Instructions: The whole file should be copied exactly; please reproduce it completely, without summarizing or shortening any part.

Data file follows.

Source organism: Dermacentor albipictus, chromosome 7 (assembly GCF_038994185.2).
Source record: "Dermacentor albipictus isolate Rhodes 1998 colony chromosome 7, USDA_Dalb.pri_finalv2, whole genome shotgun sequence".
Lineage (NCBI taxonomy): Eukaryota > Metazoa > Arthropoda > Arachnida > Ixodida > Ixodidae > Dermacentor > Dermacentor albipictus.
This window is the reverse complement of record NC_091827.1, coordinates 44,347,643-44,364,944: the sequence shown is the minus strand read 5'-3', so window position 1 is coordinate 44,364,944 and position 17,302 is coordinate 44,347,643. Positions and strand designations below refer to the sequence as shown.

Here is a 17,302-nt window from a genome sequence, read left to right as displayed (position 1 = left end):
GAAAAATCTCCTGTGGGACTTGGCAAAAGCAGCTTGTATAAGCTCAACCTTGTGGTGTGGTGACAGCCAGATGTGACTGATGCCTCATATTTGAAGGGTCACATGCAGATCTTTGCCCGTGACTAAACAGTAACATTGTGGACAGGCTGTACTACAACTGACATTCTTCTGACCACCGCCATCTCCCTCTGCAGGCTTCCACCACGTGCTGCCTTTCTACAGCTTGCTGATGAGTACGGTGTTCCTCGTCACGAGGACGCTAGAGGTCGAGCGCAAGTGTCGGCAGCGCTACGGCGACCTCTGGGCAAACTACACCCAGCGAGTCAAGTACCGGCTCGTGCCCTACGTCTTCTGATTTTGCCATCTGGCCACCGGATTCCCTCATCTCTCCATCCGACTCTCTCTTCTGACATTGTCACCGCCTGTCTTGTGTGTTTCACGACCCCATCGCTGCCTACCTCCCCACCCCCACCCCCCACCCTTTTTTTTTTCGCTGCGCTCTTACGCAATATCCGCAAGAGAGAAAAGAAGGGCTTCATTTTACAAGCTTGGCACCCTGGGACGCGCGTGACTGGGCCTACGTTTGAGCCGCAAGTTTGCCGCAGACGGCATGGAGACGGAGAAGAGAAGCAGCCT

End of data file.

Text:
Source organism: Dermacentor albipictus, chromosome 7 (assembly GCF_038994185.2).
Source record: "Dermacentor albipictus isolate Rhodes 1998 colony chromosome 7, USDA_Dalb.pri_finalv2, whole genome shotgun sequence".
Lineage (NCBI taxonomy): Eukaryota > Metazoa > Arthropoda > Arachnida > Ixodida > Ixodidae > Dermacentor > Dermacentor albipictus.
This window is the reverse complement of record NC_091827.1, coordinates 44,347,643-44,364,944: the sequence shown is the minus strand read 5'-3', so window position 1 is coordinate 44,364,944 and position 17,302 is coordinate 44,347,643. Positions and strand designations below refer to the sequence as shown.

Here is a 17,302-nt window from a genome sequence, read left to right as displayed (position 1 = left end):
GAAAAATCTCCTGTGGGACTTGGCAAAAGCAGCTTGTATAAGCTCAACCTTGTGGTGTGGTGACAGCCAGATGTGACTGATGCCTCATATTTGAAGGGTCACATGCAGATCTTTGCCCGTGACTAAACAGTAACATTGTGGACAGGCTGTACTACAACTGACATTCTTCTGACCACCGCCATCTCCCTCTGCAGGCTTCCACCACGTGCTGCCTTTCTACAGCTTGCTGATGAGTACGGTGTTCCTCGTCACGAGGACGCTAGAGGTCGAGCGCAAGTGTCGGCAGCGCTACGGCGACCTCTGGGCAAACTACACCCAGCGAGTCAAGTACCGGCTCGTGCCCTACGTCTTCTGATTTTGCCATCTGGCCACCGGATTCCCTCATCTCTCCATCCGACTCTCTCTTCTGACATTGTCACCGCCTGTCTTGTGTGTTTCACGACCCCATCGCTGCCTACCTCCCCACCCCCACCCCCCACCCTTTTTTTTTTCGCTGCGCTCTTACGCAATATCCGCAAGAGAGAAAAGAAGGGCTTCATTTTACAAGCTTGGCACCCTGGGACGCGCGTGACTGGGCCTACGTTTGAGCCGCAAGTTTGCCGCAGACGGCATGGAGACGGAGAAGAGAAGCAGCCT